Being Interdisciplinary in Animal Studies:
A Postgraduate Symposium
University of Strathclyde, 18 and 19 May 2016
With funding from the AHRC, the University of Strathclyde hosted an invitation-only Postgraduate Symposium on Animal Studies on 18 and 19 May 2016. The symposium was held in Central Glasgow over two days, just before the next British Animal Studies Network meeting, ‘Smelling’, on 20 and 21 May, and brought together academics and current postgraduate research students to discuss three key issues that are at the heart of the field: interdisciplinarity and animal studies; teaching and animal studies; impact and animal studies. The first issue was structured around 15 pre-circulated PGR papers.
The reason for the symposium is that, at the heart of the best work in animal studies there is a willingness to read and think beyond the boundaries of a single discipline. Historians read animal welfare science; sociologists attend to film theory; artists engage with public policy, and so on. Such interdisciplinarity produces new work within individual disciplines but it also allows for a conversation among scholars with different expertise because there are shared pathways as well as divergent tracks. This symposium offered PGRs and established scholars the chance to discuss the problems and virtues of being interdisciplinary in animal studies.
The meeting was attended by some leading scholars / practitioners in the field of animal studies who responded to PGR papers; led discussions on teaching and animal studies, on the possibilities of impact emerging from work in the field; and generally hung out.
Experts who attended were:
Steve Baker (contemporary visual culture, Emeritus University of Central Lancashire)
Henry Buller (human geography, University of Exeter)
Sarah Cockram (Renaissance history, University of Glasgow)
Bel Deering (Centre Manager, RSPCA)
Erica Fudge (early modern studies, University of Strathclyde)
Andrew Gardiner (veterinary science, Royal (Dick) School of Veterinary Studies, University of Edinburgh)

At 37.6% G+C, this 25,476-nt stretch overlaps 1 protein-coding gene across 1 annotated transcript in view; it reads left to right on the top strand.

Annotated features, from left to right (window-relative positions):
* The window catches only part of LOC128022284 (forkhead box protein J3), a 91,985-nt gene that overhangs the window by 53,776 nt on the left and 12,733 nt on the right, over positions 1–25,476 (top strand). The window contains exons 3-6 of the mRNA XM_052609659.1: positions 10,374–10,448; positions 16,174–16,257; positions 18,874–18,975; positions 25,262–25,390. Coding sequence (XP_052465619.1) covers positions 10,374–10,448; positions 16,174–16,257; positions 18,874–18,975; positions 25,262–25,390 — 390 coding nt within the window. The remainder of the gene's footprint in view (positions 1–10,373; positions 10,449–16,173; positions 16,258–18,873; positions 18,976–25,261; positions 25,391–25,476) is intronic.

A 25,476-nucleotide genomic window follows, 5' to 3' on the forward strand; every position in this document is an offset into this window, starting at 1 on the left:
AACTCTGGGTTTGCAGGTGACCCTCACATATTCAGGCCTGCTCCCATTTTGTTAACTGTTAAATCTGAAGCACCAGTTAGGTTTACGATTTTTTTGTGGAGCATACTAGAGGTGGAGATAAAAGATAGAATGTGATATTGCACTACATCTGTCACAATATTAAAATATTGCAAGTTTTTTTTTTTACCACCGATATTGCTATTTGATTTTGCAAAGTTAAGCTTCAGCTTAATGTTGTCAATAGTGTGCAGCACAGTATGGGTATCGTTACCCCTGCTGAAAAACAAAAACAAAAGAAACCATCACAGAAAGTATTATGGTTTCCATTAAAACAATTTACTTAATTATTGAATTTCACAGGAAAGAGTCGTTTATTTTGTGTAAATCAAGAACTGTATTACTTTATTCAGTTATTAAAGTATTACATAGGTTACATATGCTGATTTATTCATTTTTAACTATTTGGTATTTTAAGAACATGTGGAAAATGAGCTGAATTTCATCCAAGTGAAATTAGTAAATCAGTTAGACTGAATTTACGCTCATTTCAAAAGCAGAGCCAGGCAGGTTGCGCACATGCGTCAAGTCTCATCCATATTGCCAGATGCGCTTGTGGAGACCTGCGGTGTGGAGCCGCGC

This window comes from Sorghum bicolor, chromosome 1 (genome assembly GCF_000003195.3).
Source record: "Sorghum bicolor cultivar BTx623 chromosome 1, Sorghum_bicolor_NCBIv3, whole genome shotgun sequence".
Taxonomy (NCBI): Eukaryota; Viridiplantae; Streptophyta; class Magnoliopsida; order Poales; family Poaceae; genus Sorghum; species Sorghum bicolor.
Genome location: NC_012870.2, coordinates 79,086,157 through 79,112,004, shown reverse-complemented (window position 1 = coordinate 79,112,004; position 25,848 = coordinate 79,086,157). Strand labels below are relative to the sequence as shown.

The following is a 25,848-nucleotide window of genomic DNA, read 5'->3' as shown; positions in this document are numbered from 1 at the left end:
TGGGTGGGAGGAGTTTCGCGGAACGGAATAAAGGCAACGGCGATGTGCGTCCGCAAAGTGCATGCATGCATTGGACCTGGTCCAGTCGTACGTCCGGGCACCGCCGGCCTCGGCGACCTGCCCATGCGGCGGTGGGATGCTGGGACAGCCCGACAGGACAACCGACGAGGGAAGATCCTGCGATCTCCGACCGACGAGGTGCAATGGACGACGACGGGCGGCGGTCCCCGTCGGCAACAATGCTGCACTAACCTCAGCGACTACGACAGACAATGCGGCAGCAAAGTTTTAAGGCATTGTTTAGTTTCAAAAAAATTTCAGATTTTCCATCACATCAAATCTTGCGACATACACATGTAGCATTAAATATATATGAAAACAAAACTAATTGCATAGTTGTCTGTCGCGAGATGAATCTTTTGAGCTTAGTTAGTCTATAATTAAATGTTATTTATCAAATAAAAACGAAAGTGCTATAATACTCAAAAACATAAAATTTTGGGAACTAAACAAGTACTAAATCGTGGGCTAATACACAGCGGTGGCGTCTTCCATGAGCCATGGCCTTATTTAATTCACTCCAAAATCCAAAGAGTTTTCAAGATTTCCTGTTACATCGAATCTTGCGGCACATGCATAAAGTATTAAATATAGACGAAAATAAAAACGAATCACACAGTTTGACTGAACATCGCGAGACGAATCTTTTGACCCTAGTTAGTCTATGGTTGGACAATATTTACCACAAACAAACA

Garry Marvin (anthropology, University of Roehampton)
Robert McKay (literary studies, University of Sheffield)
Mara Miele (sociology, Cardiff University)
Clare Palmer (environmental ethics, Texas A&M University)
Andrea Roe (artist, Edinburgh College of Art)
Sandra Swart (history, Stellenbosch University)
Tom Tyler (media studies, University of Leeds)
Françoise Wemelsfelder (animal welfare science, Scotland’s Rural College).
PGR students who wrote papers were:
Mathew Andrews (history of science, technology and medicine, University of Manchester)
Abi L. Glen (Medieval Studies, Clare College, Cambridge)
James Gott (human geography, University of Southampton)
Jill Goulder (archaeology, University College London)
Justin Grize (music, University of Sussex)
Esther Harper (history, King’s College, London)
Robin Irvine (anthropology, University of St Andrews
Louise Logan (literature, University of Strathclyde)
Annika Lonkila (environmental studies, University of Eastern Finland)
Laura Jean McKay (creative writing, University of Melbourne, Australia)
Melanie Ramasawmy (anthropology, University of Roehampton)
Harriet Smith (visual sociology, Goldsmiths University)
Eric Tourigny (archaeology, University of Leicester)
Chrissie Wanner (anthropology, University of Edinburgh)
Other invited PGRs were:
Andrew Ball (history of science, technology and medicine, University of Manchester)
Sune Borkfelt (literature, Aarhus University, Denmark)
Michaela Castellanos (literature, Mid Sweden University)
Nike Dreyer (contemporary art, University of Konstanz, Germany)
Stephanie Howard-Smith (literature, Queen Mary University of London)
Delia Langstone (surveillance studies, University of East London)
Nicole Mennell (Renaissance studies, University of Sussex)
Laura Paterson (history, University of Strathclyde)
Kate Pearce (applied linguistics, University of Birmingham)
Lloyd Price (history, Cardiff University)
The meeting was organised by Erica Fudge (University of Strathclyde) with the support of current Strathclyde PGRs Louise Logan and Laura Paterson.
See Laura Jean McKay’s post about the meeting (with photos) here.